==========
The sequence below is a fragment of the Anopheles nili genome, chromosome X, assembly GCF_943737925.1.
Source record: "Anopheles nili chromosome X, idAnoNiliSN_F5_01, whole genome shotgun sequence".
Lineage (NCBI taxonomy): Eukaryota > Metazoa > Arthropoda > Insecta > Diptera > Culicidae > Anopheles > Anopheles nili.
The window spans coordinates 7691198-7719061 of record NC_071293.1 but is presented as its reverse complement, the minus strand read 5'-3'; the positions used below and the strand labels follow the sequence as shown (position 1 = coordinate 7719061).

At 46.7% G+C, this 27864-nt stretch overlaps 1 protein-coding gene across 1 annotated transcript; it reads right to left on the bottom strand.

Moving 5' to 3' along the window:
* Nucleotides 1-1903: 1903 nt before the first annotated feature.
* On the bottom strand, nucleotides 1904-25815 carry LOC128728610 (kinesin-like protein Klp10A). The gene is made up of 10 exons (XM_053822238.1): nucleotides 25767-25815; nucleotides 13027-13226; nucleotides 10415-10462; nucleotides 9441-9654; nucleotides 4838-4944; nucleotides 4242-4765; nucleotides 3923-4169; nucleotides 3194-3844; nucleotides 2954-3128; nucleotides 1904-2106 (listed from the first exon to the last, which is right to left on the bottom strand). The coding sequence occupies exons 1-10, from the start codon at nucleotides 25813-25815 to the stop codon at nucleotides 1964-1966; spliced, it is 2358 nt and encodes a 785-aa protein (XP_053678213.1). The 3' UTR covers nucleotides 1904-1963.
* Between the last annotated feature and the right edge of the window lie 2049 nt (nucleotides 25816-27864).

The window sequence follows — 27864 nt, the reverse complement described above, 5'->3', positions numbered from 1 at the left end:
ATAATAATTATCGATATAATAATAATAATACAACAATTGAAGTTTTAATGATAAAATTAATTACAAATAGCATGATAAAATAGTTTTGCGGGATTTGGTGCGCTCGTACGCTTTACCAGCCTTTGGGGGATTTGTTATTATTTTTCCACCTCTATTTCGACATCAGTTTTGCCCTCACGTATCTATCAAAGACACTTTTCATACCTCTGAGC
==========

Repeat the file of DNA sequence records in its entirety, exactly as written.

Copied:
The sequence below is a fragment of the Anopheles nili genome, chromosome X, assembly GCF_943737925.1.
Source record: "Anopheles nili chromosome X, idAnoNiliSN_F5_01, whole genome shotgun sequence".
Lineage (NCBI taxonomy): Eukaryota > Metazoa > Arthropoda > Insecta > Diptera > Culicidae > Anopheles > Anopheles nili.
The window spans coordinates 7691198-7719061 of record NC_071293.1 but is presented as its reverse complement, the minus strand read 5'-3'; the positions used below and the strand labels follow the sequence as shown (position 1 = coordinate 7719061).

At 46.7% G+C, this 27864-nt stretch overlaps 1 protein-coding gene across 1 annotated transcript; it reads right to left on the bottom strand.

Moving 5' to 3' along the window:
* Nucleotides 1-1903: 1903 nt before the first annotated feature.
* On the bottom strand, nucleotides 1904-25815 carry LOC128728610 (kinesin-like protein Klp10A). The gene is made up of 10 exons (XM_053822238.1): nucleotides 25767-25815; nucleotides 13027-13226; nucleotides 10415-10462; nucleotides 9441-9654; nucleotides 4838-4944; nucleotides 4242-4765; nucleotides 3923-4169; nucleotides 3194-3844; nucleotides 2954-3128; nucleotides 1904-2106 (listed from the first exon to the last, which is right to left on the bottom strand). The coding sequence occupies exons 1-10, from the start codon at nucleotides 25813-25815 to the stop codon at nucleotides 1964-1966; spliced, it is 2358 nt and encodes a 785-aa protein (XP_053678213.1). The 3' UTR covers nucleotides 1904-1963.
* Between the last annotated feature and the right edge of the window lie 2049 nt (nucleotides 25816-27864).

The window sequence follows — 27864 nt, the reverse complement described above, 5'->3', positions numbered from 1 at the left end:
ATAATAATTATCGATATAATAATAATAATACAACAATTGAAGTTTTAATGATAAAATTAATTACAAATAGCATGATAAAATAGTTTTGCGGGATTTGGTGCGCTCGTACGCTTTACCAGCCTTTGGGGGATTTGTTATTATTTTTCCACCTCTATTTCGACATCAGTTTTGCCCTCACGTATCTATCAAAGACACTTTTCATACCTCTGAGC